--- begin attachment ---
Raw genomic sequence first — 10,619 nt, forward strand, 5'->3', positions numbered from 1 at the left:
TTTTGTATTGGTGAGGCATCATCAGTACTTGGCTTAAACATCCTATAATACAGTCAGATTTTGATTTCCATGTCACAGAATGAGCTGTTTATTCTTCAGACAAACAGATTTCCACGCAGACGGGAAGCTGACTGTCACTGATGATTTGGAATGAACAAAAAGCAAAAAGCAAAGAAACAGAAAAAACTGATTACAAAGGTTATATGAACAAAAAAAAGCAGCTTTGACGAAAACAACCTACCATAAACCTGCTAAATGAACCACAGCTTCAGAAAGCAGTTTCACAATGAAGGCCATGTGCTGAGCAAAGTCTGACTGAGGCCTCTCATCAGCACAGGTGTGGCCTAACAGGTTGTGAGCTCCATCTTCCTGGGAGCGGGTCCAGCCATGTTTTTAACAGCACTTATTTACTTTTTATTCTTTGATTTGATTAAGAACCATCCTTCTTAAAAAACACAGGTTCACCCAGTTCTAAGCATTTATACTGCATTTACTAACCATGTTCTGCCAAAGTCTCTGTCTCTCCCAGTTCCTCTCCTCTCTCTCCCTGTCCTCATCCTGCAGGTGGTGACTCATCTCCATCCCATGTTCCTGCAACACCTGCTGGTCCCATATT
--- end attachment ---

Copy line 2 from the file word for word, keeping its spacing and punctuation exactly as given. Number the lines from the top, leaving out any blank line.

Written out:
TTTTGTATTGGTGAGGCATCATCAGTACTTGGCTTAAACATCCTATAATACAGTCAGATTTTGATTTCCATGTCACAGAATGAGCTGTTTATTCTTCAGACAAACAGATTTCCACGCAGACGGGAAGCTGACTGTCACTGATGATTTGGAATGAACAAAAAGCAAAAAGCAAAGAAACAGAAAAAACTGATTACAAAGGTTATATGAACAAAAAAAAGCAGCTTTGACGAAAACAACCTACCATAAACCTGCTAAATGAACCACAGCTTCAGAAAGCAGTTTCACAATGAAGGCCATGTGCTGAGCAAAGTCTGACTGAGGCCTCTCATCAGCACAGGTGTGGCCTAACAGGTTGTGAGCTCCATCTTCCTGGGAGCGGGTCCAGCCATGTTTTTAACAGCACTTATTTACTTTTTATTCTTTGATTTGATTAAGAACCATCCTTCTTAAAAAACACAGGTTCACCCAGTTCTAAGCATTTATACTGCATTTACTAACCATGTTCTGCCAAAGTCTCTGTCTCTCCCAGTTCCTCTCCTCTCTCTCCCTGTCCTCATCCTGCAGGTGGTGACTCATCTCCATCCCATGTTCCTGCAACACCTGCTGGTCCCATATT